A thesis is the main point or argument of an information source. (Many, but not all, writing assignments, require a thesis.)
A strong thesis is:
Research is usually vital to developing a strong thesis. Exploring sources can help you develop and refine your central point.
A strong thesis is specific and unique, so you first need knowledge of the general research topic. Background research will help you narrow your research focus and contextualize your argument in relation to other research.
Ask questions as you review sources:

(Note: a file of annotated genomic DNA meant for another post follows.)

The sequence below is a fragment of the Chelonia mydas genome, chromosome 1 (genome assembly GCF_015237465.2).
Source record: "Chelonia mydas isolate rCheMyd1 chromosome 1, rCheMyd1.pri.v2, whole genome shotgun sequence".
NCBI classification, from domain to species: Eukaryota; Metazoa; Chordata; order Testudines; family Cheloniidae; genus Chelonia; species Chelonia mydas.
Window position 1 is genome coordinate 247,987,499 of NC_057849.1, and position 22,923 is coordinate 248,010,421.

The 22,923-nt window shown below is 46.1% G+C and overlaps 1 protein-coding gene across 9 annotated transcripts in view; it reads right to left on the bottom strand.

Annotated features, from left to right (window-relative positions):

Before committing yourself to a single viewpoint, formulate a specific question to explore. Consider different perspectives on the issue, and find sources that represent these varying views. Reflect on strengths and weaknesses in the sources' arguments. Consider sources that challenge these viewpoints.
Example: What role does and should the U.S. government play in regulating carbon emissions?
Is the topic:
Your thesis will probably evolve as you gather sources and ideas. If your research focus changes, you may need to re-evaluate your search strategy and to conduct additional research. This is usually a good sign of the careful thought you are putting into your work!
Example: Because climate change, which is exacerbated by high carbon emissions, adversely affects almost all citizens, the U.S. government has the responsibility to help reduce carbon emissions through public policy and regulation.